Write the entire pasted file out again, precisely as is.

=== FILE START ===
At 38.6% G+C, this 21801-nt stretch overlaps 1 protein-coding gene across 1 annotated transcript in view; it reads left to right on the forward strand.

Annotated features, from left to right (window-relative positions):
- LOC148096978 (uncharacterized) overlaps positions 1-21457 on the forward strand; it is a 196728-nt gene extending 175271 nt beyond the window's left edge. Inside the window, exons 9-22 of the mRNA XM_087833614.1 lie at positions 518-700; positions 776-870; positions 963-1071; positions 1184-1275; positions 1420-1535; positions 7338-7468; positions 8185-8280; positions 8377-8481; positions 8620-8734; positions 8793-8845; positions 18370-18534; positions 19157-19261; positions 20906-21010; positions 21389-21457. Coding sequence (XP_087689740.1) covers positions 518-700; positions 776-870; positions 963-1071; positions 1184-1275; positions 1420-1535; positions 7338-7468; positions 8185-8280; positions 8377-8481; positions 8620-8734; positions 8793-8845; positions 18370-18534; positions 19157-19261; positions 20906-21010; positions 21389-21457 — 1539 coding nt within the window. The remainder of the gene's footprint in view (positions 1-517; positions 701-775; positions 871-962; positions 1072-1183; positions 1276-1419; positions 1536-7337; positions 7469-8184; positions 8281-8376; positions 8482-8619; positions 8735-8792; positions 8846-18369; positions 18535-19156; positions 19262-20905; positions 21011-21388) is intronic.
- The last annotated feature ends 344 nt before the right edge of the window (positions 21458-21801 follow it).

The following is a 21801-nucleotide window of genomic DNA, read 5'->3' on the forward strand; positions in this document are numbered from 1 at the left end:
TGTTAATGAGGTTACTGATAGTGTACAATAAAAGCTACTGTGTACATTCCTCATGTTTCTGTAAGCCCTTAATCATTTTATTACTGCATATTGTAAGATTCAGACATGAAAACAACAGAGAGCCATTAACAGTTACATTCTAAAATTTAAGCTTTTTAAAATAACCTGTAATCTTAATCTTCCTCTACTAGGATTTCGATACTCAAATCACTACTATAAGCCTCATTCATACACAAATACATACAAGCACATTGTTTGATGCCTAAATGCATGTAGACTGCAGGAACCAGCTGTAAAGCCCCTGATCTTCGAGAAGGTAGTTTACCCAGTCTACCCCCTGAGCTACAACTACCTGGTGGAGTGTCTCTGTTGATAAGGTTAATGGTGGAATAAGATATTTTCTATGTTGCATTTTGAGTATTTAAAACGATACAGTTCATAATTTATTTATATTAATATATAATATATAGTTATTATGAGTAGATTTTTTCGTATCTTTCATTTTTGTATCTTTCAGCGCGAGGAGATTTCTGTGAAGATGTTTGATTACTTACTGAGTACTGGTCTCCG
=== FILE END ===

At 38.6% G+C, this 21801-nt stretch overlaps 1 protein-coding gene across 1 annotated transcript in view; it reads left to right on the forward strand.

Annotated features, from left to right (window-relative positions):
- LOC148096978 (uncharacterized) overlaps positions 1-21457 on the forward strand; it is a 196728-nt gene extending 175271 nt beyond the window's left edge. Inside the window, exons 9-22 of the mRNA XM_087833614.1 lie at positions 518-700; positions 776-870; positions 963-1071; positions 1184-1275; positions 1420-1535; positions 7338-7468; positions 8185-8280; positions 8377-8481; positions 8620-8734; positions 8793-8845; positions 18370-18534; positions 19157-19261; positions 20906-21010; positions 21389-21457. Coding sequence (XP_087689740.1) covers positions 518-700; positions 776-870; positions 963-1071; positions 1184-1275; positions 1420-1535; positions 7338-7468; positions 8185-8280; positions 8377-8481; positions 8620-8734; positions 8793-8845; positions 18370-18534; positions 19157-19261; positions 20906-21010; positions 21389-21457 — 1539 coding nt within the window. The remainder of the gene's footprint in view (positions 1-517; positions 701-775; positions 871-962; positions 1072-1183; positions 1276-1419; positions 1536-7337; positions 7469-8184; positions 8281-8376; positions 8482-8619; positions 8735-8792; positions 8846-18369; positions 18535-19156; positions 19262-20905; positions 21011-21388) is intronic.
- The last annotated feature ends 344 nt before the right edge of the window (positions 21458-21801 follow it).

The following is a 21801-nucleotide window of genomic DNA, read 5'->3' on the forward strand; positions in this document are numbered from 1 at the left end:
TGTTAATGAGGTTACTGATAGTGTACAATAAAAGCTACTGTGTACATTCCTCATGTTTCTGTAAGCCCTTAATCATTTTATTACTGCATATTGTAAGATTCAGACATGAAAACAACAGAGAGCCATTAACAGTTACATTCTAAAATTTAAGCTTTTTAAAATAACCTGTAATCTTAATCTTCCTCTACTAGGATTTCGATACTCAAATCACTACTATAAGCCTCATTCATACACAAATACATACAAGCACATTGTTTGATGCCTAAATGCATGTAGACTGCAGGAACCAGCTGTAAAGCCCCTGATCTTCGAGAAGGTAGTTTACCCAGTCTACCCCCTGAGCTACAACTACCTGGTGGAGTGTCTCTGTTGATAAGGTTAATGGTGGAATAAGATATTTTCTATGTTGCATTTTGAGTATTTAAAACGATACAGTTCATAATTTATTTATATTAATATATAATATATAGTTATTATGAGTAGATTTTTTCGTATCTTTCATTTTTGTATCTTTCAGCGCGAGGAGATTTCTGTGAAGATGTTTGATTACTTACTGAGTACTGGTCTCCG